Canada's 150th birthday cannot be complete without visiting the country's capital city... but which one should you visit? While Ottawa is the current capital of Canada, there have been four other capital cities, and it has changed seven times. It started in Kingston (1841 – 1844) and then moved to Montréal (1844 – 1849), believing it to be safer from the Americans. After the citizens of Montréal burnt it down, it rotated between Toronto (1849 – 1852 and 1856 – 1858) and Québec City (1852 – 1856 and 1859 – 1866). Finally, it was placed right on the border between the two provinces in Ottawa (1866 to present day). This tour ventures into each of these five cities and explores what makes them so unique.
Since the capital flip-flopped location seven times, it would be much more convenient to go through the cities geographically then historically. If we started in the West, we would start in Toronto, Ontario, Canada's biggest city. While G Adventures only mentions the CN Tower and Kensington Market, there is much more to see in this city. You could visit the 18th century Casa Loma Castle, stroll through the artistic Graffiti Alley, visit Ripley's Aquatic Aquarium, or go drink and dine in the Distillery District. Looking for more outdoorsy stuff? Check out the Toronto Islands, the famous High Park or the Toronto Zoo. You can even take a boat out onto Lake Ontario and see the city's iconic skyline!
Once you're done in Canada's most famous city, it's time to visit Canada's most haunted city, Kingston. Only a short two-and-a-half-hour drive from Toronto, Kingston offers a unique experience that is only matched by that of Québec City. At over 340 years old, Kingston is full of stone buildings, military forts and cobblestone streets. Kingston also has several paranormal locations such as The Prince George Hotel, Skeleton Park, Chalmers United Church, Hochelaga Inn, and the Kingston Penitentiary. There is also a "secret" alley between Princess Street and King Street East that is haunted by the murdered spirit of Theresa Ignace Beam.
Fort Henry is another haunted location in Kingston, but there is much more to this building than simply ghosts and ghouls. Fort Henry is also home to the beautifully mysterious Lumina Borealis, an event that my fellow Canadian blogger Struckblog covered just this past December. Lumina Borealis ends for the season on February 4th, 2017 so if you're interested in going, go soon!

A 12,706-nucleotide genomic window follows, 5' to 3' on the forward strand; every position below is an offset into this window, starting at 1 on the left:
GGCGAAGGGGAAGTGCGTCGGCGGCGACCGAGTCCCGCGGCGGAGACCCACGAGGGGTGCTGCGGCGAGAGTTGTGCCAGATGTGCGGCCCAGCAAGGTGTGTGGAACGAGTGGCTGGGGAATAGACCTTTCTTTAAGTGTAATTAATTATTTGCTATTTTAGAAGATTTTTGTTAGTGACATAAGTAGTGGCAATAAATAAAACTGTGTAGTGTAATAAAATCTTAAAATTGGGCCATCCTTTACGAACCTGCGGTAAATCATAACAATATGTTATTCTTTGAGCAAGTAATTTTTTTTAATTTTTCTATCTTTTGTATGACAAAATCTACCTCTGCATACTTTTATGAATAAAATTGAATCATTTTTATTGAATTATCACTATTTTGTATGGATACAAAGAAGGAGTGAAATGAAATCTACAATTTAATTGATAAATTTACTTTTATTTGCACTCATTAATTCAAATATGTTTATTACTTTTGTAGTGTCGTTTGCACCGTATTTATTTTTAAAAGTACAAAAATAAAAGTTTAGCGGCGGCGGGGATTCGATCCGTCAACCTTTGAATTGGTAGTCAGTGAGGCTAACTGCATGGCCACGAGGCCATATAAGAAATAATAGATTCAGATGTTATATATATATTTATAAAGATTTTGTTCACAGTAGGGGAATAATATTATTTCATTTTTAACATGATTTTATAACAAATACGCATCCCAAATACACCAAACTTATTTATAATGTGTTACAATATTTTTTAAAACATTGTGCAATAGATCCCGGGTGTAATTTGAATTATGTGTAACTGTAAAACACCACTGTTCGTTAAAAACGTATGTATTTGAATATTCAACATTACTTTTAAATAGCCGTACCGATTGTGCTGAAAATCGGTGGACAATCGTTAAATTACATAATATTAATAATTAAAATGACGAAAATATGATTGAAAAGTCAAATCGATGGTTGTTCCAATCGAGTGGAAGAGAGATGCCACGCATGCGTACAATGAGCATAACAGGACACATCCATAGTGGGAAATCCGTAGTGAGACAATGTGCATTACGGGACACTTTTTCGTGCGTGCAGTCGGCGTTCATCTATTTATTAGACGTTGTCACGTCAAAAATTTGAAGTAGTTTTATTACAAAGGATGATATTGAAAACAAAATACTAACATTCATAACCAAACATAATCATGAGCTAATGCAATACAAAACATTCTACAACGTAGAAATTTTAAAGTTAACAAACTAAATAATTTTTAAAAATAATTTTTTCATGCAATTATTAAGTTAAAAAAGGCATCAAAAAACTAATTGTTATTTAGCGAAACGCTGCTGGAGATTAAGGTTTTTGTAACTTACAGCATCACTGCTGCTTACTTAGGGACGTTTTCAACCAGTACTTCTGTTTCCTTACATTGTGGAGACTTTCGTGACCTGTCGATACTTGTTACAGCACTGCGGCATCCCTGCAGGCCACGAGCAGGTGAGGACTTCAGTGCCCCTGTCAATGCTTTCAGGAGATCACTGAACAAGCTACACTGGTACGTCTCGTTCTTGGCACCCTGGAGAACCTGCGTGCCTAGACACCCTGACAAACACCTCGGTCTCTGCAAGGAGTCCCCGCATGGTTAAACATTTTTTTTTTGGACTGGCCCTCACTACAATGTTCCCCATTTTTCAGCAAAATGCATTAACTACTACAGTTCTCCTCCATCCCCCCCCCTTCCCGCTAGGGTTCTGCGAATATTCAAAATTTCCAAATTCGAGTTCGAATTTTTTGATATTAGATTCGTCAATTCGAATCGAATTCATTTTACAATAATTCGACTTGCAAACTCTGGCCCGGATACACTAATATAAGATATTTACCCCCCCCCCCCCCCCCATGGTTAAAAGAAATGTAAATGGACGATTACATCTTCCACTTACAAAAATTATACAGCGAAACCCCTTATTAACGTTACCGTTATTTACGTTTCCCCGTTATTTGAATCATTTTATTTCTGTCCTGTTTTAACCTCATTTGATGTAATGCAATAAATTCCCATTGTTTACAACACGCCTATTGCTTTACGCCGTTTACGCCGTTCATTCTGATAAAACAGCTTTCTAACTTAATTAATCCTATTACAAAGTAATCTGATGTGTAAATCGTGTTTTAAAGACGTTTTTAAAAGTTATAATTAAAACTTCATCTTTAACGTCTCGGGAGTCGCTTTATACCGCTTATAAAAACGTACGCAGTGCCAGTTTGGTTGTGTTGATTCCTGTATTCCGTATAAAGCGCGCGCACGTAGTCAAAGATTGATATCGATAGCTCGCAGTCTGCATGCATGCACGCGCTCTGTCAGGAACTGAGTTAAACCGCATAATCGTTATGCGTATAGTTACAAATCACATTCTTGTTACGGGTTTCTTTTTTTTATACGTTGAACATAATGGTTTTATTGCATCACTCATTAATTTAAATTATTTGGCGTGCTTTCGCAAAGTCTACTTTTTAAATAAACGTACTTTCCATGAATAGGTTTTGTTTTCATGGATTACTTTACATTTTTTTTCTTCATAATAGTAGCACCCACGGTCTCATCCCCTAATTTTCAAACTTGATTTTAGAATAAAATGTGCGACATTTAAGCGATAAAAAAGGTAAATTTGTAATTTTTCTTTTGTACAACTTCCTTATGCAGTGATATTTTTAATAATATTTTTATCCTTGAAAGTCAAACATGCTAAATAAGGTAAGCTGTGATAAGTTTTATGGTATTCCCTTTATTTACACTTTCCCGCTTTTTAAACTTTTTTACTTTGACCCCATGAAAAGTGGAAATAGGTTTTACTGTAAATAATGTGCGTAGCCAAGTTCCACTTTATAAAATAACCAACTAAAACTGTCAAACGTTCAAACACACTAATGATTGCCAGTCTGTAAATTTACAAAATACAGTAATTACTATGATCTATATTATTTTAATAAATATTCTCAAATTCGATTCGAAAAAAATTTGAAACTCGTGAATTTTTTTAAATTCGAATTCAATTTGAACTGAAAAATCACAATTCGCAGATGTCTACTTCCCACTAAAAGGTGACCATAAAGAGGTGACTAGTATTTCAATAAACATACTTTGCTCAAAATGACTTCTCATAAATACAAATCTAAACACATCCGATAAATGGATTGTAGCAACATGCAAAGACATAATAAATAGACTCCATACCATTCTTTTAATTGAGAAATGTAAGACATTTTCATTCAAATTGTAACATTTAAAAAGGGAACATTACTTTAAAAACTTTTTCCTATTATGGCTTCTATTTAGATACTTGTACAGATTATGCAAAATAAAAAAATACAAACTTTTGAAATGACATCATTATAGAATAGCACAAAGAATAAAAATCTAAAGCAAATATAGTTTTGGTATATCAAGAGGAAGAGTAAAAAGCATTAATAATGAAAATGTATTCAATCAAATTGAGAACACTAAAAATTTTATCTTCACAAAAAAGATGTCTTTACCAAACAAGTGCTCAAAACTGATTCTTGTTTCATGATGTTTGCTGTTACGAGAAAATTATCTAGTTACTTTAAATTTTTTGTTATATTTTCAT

For those who don't enjoy visiting haunted locations, Downtown Kingston is also famous for their shopping, food and nightlife. Take an evening off and plan a romantic night out at one of the many restaurants in the area, followed by a nighttime stroll. If you're lucky, you might see some street performances, live entertains and even some outdoor cooking demonstrations!
After you're done exploring The Limestone City, cruise (well, actually, drive, since the cruise takes 6 days!) on up to Canada's capital city, Ottawa! While in Ottawa, make sure you visit Parliament Hill. Take some time here to explore the many statues and historical figures surrounding this structure. Learn about John A. McDonald, Jacques Cartier, William Lyon Mackenzie King and The Famous Five, who were responsible for giving women the right to vote in Canada.
Once you're done at Parliament Hill, the National War Memorial is only a short stroll away. This is where Remembrance Day services are held every November 11th and where Corporal Nathan Cirillo was killed on October 22nd, 2014.
Another must-see location in Ottawa is the magnificent Rideau Canal. Built in 1832, the canal still works as it did then, with several locks to raise and lower water levels. In the winter the canal also becomes one of the most sought after places for skating in Canada!
Once you're done in Ottawa, you're just across the river from French Canada, which is arguably the best Canada. To get to Montréal from Ottawa you can either take the train or drive, which both take about two hours. While G Adventures has two tours that go to Montréal, all they say to here is to climb a hill (Mount Royal) and "sample Canadian maple syrup" (seriously). While those are two very important things to do while in Montréal, there are actually a lot of other things you can do as well. From art to food to architecture and culture, contrary to what G Adventures says, Montréal is actually one of the most happening cities in Canada!